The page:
#RaceTogether: More Than Just Awkward

You may or may not have seen Starbucks' new campaign to initiate national conversations about race. The idea, apparently, is for baristas to write #RaceTogether on your coffee and then casually address the challenges of racism and division as they hand it to you. Hmm...

I first saw the campaign on Twitter as many bloggers and thought leaders I respect were responding negatively to the idea. I am often saying we need to speak more openly about race, but something didn't seem quite right to me about this take.

I spent some time thinking about it, and two statements from Jay Smooth in this video helped me figure out what concerns me about #RaceTogether.

Is Sloppy Conversation Better Than No Conversation?

Jay said it this way: "I disagree with the notion that any conversation is better than none when it comes to this topic." That statement hit the nail on the head for me.

Even good race conversations can be painful for those involved, for people of color and also for white folks truly trying to listen and understand. An experienced, skilled trainer can make a huge difference in a conversation like this, transforming it from pain to reconciliation. My guess is that most baristas aren't trained in this area.

But I've also seen how damaging stray conversations about race can be. I've listened to friends of color wrestle through comments made in passing years before. Discussing such a sensitive topic with strangers in such an unusual setting could give some people the "freedom" to say very hurtful things, whether they know it or not.

You Know What Happens When You Assume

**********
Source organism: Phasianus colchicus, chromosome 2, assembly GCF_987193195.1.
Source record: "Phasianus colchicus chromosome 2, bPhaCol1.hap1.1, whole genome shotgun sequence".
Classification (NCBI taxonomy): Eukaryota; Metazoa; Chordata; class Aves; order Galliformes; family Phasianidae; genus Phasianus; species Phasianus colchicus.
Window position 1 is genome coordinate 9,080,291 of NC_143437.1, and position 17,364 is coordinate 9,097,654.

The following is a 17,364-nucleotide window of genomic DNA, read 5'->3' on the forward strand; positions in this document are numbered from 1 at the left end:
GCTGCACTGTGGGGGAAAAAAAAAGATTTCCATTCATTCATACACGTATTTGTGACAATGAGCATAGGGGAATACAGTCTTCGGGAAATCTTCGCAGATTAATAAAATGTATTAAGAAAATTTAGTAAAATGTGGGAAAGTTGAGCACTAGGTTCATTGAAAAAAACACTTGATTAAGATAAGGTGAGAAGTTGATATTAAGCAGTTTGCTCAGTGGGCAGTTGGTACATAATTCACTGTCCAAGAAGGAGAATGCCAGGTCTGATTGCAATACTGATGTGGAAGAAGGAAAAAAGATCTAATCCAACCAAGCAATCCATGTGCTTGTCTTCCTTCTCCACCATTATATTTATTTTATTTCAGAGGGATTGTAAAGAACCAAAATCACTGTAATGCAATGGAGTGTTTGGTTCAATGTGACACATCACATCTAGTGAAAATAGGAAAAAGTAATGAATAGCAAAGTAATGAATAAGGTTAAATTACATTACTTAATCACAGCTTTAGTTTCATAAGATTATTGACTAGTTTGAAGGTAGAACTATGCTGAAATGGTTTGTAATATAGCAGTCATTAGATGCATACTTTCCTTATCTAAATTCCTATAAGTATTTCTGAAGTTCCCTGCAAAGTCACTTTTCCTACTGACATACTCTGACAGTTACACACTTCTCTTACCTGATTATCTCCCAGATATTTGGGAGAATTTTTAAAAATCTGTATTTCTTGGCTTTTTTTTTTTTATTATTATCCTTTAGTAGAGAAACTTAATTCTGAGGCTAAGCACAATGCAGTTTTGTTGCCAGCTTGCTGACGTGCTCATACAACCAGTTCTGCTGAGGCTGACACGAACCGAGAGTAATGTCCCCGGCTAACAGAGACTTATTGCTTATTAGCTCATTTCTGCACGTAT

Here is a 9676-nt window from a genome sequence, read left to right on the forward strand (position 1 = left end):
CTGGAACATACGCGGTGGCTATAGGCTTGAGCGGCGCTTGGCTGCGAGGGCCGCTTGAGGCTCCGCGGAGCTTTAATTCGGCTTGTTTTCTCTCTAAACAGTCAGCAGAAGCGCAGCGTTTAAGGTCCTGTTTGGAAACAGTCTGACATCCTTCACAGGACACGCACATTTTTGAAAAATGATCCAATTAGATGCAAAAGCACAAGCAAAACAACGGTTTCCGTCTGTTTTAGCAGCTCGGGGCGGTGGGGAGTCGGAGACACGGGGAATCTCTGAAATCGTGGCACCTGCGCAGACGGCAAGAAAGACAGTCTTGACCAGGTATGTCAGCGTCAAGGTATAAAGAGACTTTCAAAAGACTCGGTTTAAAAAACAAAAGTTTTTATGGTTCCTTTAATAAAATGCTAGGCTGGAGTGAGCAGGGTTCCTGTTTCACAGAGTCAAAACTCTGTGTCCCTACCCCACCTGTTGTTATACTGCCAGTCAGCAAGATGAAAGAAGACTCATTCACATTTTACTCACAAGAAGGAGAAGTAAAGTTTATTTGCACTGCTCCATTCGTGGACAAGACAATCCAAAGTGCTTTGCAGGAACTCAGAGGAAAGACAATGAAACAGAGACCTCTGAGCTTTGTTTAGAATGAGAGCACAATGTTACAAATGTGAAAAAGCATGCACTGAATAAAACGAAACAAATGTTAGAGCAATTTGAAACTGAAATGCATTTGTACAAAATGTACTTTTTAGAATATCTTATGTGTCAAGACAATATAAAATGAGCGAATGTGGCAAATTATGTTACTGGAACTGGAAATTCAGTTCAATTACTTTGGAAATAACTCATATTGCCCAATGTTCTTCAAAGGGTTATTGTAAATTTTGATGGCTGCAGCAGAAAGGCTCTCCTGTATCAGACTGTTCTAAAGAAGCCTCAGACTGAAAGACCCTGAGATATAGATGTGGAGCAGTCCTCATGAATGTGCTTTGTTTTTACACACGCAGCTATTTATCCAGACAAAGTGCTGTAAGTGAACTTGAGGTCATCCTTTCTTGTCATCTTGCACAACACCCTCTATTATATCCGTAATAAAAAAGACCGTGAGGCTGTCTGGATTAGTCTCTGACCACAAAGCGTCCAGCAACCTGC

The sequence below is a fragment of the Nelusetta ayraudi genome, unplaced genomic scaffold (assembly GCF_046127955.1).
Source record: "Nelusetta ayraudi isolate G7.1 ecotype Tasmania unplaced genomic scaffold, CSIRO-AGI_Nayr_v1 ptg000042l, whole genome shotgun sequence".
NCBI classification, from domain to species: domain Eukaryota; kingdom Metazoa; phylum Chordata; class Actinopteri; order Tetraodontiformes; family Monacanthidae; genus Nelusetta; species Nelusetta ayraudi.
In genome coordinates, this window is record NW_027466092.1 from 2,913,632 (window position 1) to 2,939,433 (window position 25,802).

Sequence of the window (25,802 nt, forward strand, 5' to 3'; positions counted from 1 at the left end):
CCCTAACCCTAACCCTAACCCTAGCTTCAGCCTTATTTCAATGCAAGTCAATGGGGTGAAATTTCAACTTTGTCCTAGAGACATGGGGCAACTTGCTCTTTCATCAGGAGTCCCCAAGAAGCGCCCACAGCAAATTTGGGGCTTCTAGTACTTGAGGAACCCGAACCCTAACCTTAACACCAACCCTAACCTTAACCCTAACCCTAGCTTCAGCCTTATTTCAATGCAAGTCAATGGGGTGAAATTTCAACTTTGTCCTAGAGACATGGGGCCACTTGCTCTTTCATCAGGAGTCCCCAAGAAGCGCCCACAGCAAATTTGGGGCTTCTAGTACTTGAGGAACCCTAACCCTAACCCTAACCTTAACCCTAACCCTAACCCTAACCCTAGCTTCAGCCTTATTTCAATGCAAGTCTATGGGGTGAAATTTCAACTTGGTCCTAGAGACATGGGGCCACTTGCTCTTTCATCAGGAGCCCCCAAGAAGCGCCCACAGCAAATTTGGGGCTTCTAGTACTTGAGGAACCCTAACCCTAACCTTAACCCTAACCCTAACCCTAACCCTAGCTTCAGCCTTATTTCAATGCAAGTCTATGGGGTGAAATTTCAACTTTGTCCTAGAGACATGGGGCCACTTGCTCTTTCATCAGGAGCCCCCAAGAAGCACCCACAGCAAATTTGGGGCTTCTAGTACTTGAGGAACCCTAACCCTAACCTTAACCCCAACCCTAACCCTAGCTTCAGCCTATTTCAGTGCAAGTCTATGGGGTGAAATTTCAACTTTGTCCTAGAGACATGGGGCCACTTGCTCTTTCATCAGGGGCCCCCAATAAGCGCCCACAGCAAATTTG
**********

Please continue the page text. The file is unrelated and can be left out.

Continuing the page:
The most awkward part of the video is when the other panelist assumes Jay is white and suggests he has co-opted black culture. He responds, "It's also interesting because I'm actually black, but you assumed otherwise. And this is the sort of awkwardness that we can look forward to at Starbucks across America."

It was painfully hilarious. I've written before about my white Latino husband, and some of the comments he's received from both white and Latino folks. I even had my own amusing encounter this week at my predominately black gym. The front desk worker, who is black, was eager to return my card before I told him my name. But when I looked down, it was the photo of one of the other white girls who works out there.

I am still a big believer in conversations about race, but I think we need to step back before we subject everyday people to the assumptions of strangers in coffee shops. I fully support thoughtful discussions on race in schools, churches, and other civic organizations. I believe the media can help us see new perspectives, which is why I try to support shows like Jane the Virgin and Fresh Off the Boat.

Let's hold on to the notion that there are challenges about race that need to be addressed in our society, and we can do a better job. But I can almost guarantee you I will not be discussing it with a Starbucks barista anytime soon.

I'd love to hear your thoughts. I am still reading on this campaign and working through my own thoughts, so yours are most welcome! 

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